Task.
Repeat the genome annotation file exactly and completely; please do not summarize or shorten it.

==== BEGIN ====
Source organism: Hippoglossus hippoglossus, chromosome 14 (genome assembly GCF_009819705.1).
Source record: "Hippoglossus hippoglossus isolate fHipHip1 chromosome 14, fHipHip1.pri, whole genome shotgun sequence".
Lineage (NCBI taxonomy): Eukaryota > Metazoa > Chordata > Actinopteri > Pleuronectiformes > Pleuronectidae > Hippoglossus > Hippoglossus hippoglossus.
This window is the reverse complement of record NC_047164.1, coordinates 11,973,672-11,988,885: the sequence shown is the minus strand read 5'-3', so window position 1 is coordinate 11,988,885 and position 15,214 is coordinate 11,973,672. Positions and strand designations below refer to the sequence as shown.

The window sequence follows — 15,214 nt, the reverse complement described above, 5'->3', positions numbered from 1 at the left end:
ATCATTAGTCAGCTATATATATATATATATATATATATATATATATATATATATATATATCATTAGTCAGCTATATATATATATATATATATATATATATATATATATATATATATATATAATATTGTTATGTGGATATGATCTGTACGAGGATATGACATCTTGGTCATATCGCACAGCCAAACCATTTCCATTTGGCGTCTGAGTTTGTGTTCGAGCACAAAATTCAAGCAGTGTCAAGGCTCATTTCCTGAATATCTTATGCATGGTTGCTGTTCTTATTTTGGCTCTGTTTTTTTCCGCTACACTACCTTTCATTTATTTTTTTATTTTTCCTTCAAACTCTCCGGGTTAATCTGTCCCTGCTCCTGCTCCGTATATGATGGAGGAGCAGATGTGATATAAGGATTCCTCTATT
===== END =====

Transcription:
Source organism: Hippoglossus hippoglossus, chromosome 14 (genome assembly GCF_009819705.1).
Source record: "Hippoglossus hippoglossus isolate fHipHip1 chromosome 14, fHipHip1.pri, whole genome shotgun sequence".
Lineage (NCBI taxonomy): Eukaryota > Metazoa > Chordata > Actinopteri > Pleuronectiformes > Pleuronectidae > Hippoglossus > Hippoglossus hippoglossus.
This window is the reverse complement of record NC_047164.1, coordinates 11,973,672-11,988,885: the sequence shown is the minus strand read 5'-3', so window position 1 is coordinate 11,988,885 and position 15,214 is coordinate 11,973,672. Positions and strand designations below refer to the sequence as shown.

The window sequence follows — 15,214 nt, the reverse complement described above, 5'->3', positions numbered from 1 at the left end:
ATCATTAGTCAGCTATATATATATATATATATATATATATATATATATATATATATATATCATTAGTCAGCTATATATATATATATATATATATATATATATATATATATATATATATATAATATTGTTATGTGGATATGATCTGTACGAGGATATGACATCTTGGTCATATCGCACAGCCAAACCATTTCCATTTGGCGTCTGAGTTTGTGTTCGAGCACAAAATTCAAGCAGTGTCAAGGCTCATTTCCTGAATATCTTATGCATGGTTGCTGTTCTTATTTTGGCTCTGTTTTTTTCCGCTACACTACCTTTCATTTATTTTTTTATTTTTCCTTCAAACTCTCCGGGTTAATCTGTCCCTGCTCCTGCTCCGTATATGATGGAGGAGCAGATGTGATATAAGGATTCCTCTATT